So, back to Nicolas Madura’s decree #1787 and his current bid to take over part of Guyana, which we cannot consider without reviewing his tenuous political standing, from the day he ascended to the presidency and his obvious gamesmanship to garnish votes in the upcoming election.
When Hugo Chavez’s death was announced on March 5th 2013, Nicolas Madura crowned himself President. A special election was then held for a democratic election and Madura won by the sliver of 1.4%, amidst calls for a recount. Those calls were eventually abandoned but Madura has only been able to hang on to his popularity by that slim margin, now waning amidst Venezuela’s economic challenges.
Now, here comes motive.
On December 6th 2015, Madura is forecast to lose 56.2% of the seats in Congress, a situation not faced by a ruling party in sixteen years. The opposition is campaigning for him to lose 66% – the percentage needed for the unilateral passage of laws and the appointment of court and electoral officials by the majority in Congress.
Madura is pulling out all of the stops and is now attempting to sway voter sentiment by reviving this old grouse that he said that Chavez supported as chose jugeé, – thing judged, – and is expanding his platform to a bigger Venezuela by annexing part of Guyana.
It’s a popular political platform in Venzuela, a go- to strategy when whipping up support is crucial. To get the picture, the history books in the classrooms of elementary schools teach that two thirds of Guyana is really Venezuela, and coming for their land always stirs up some patriotism and poll visiting
So, when Bharaat Jagdeo says at a press conference that there is no room for an “arrogant, pugnacious, belligerent foreign policy” and suggests that “trade flows…functional cooperation …getting us back to the rice market”- after Madura severed our rice supply contract as show of power, we have to wonder how he prioritizes; how he could say we have to “preserve the integrity of our borders with all the strength in our bodies”, then conflate a potential breach of border integrity with a rice contract.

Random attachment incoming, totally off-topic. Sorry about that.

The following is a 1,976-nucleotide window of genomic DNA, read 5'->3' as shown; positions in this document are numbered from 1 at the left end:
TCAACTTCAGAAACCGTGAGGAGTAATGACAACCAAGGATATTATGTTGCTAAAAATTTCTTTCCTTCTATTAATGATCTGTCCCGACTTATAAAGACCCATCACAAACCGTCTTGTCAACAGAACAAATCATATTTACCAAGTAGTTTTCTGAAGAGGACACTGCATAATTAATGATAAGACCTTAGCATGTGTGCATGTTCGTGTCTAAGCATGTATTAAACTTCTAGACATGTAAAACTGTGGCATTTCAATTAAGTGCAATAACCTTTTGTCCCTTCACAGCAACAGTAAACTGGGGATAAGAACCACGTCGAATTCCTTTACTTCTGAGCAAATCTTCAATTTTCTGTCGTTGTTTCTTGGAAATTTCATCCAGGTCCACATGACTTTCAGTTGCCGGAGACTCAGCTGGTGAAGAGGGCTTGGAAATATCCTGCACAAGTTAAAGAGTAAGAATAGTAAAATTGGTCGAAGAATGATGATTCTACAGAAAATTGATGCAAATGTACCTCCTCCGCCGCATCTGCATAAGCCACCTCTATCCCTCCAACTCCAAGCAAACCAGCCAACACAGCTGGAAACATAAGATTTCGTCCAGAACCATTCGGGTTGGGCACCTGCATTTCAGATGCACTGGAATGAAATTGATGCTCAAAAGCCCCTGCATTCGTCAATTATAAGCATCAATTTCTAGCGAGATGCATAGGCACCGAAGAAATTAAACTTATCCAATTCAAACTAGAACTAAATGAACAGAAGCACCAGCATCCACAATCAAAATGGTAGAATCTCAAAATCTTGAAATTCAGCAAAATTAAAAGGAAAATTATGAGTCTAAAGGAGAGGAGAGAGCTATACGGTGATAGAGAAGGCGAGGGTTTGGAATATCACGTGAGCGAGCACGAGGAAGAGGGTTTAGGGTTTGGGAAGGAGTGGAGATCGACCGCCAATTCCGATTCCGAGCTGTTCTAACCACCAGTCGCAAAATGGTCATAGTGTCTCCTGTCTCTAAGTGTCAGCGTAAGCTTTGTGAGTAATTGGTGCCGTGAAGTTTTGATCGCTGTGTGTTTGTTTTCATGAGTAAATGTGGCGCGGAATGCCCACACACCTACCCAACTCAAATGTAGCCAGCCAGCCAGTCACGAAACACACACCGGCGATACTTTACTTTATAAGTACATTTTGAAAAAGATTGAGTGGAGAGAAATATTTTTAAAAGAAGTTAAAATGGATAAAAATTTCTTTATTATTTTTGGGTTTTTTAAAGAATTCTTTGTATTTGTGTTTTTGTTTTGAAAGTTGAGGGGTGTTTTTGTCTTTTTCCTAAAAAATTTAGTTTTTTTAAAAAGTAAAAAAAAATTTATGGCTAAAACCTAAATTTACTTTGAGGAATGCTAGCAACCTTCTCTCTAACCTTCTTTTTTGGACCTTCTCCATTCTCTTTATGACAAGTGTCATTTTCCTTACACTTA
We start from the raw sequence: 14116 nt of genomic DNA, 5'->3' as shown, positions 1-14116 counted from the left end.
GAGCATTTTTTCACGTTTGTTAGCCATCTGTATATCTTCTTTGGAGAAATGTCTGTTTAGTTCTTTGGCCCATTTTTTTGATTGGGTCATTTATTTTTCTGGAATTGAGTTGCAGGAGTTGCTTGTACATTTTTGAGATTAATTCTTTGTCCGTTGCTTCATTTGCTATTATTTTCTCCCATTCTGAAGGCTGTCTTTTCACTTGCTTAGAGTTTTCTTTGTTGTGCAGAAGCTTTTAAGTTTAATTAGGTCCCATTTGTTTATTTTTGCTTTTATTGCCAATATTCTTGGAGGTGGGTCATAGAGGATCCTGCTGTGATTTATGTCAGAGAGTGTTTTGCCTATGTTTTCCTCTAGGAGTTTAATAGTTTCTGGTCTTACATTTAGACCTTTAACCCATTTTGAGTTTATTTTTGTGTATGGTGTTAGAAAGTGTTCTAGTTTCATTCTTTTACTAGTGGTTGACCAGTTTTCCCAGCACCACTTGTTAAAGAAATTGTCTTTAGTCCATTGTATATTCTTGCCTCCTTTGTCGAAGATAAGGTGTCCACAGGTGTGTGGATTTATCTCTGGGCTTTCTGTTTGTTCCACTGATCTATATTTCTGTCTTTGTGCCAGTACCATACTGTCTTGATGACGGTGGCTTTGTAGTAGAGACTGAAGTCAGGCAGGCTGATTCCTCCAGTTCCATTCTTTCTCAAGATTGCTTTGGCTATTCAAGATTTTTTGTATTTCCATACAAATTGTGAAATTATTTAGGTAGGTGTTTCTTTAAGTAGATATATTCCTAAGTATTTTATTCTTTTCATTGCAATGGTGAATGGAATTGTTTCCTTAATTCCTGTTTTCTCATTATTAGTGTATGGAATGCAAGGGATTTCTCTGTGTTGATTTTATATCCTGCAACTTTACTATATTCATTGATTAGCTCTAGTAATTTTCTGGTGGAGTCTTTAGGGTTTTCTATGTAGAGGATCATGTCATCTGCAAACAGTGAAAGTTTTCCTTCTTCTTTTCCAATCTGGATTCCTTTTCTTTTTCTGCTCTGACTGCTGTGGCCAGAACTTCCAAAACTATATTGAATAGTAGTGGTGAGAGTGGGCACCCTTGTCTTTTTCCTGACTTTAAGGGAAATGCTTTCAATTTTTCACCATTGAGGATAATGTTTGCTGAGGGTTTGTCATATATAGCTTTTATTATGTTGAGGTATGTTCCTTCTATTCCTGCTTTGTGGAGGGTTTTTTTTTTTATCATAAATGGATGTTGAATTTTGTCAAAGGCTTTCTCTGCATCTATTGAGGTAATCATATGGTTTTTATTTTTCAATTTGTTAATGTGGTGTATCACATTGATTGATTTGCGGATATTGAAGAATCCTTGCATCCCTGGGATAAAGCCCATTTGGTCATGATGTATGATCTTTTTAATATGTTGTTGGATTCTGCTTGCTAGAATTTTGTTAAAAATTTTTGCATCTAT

We have a mixed bag here, not complex, just mixed.
Bharaat Jagdeo is now the leader the Opposition and we expect him to oppose more than lead. We must remember that he left office advancing the border issue no further than it has moved for decades. We must remember, too, that Hugo Chavez nationalized Exxon’s oil property rights back in 2007 and though we are fully supportive of any country asking for more revenue from the profits of the oil industry than companies are willing to pay, we know that Madura is using Guyana as part of a ‘two birds with one stone’ strategy…
going after the same Exxon that Venezuela has been forced to pay 1.6 billion in settlement to because they nationalized Exxon’s oil claims ….which has now found an extraordinary volume of oil in the part of Guyana that Madura has laid claim to; not complex, just a mixed bag of political ploys Madura has access to.
Bharaat Jagdeo was famed for neither diplomacy nor foreign policy.
So, it begs the question why is this two term ex president, who failed to implement a sound national agenda, who sat with Chavez and Madura without once advancing the open border issue past a Chavez and Madura comfort zone, is now preaching a no pugnacity, non belligerent, anti arrogance sermon -all traits that he demonstrates with enviable mastery – to the Granger administration?
No need for oblique or Churchillian references here, at this ebbing tide in the affairs of man.
Let’s just tell this Opposition Leader that the enemy – Madura -of his enemy President Granger –is, really, not his friend.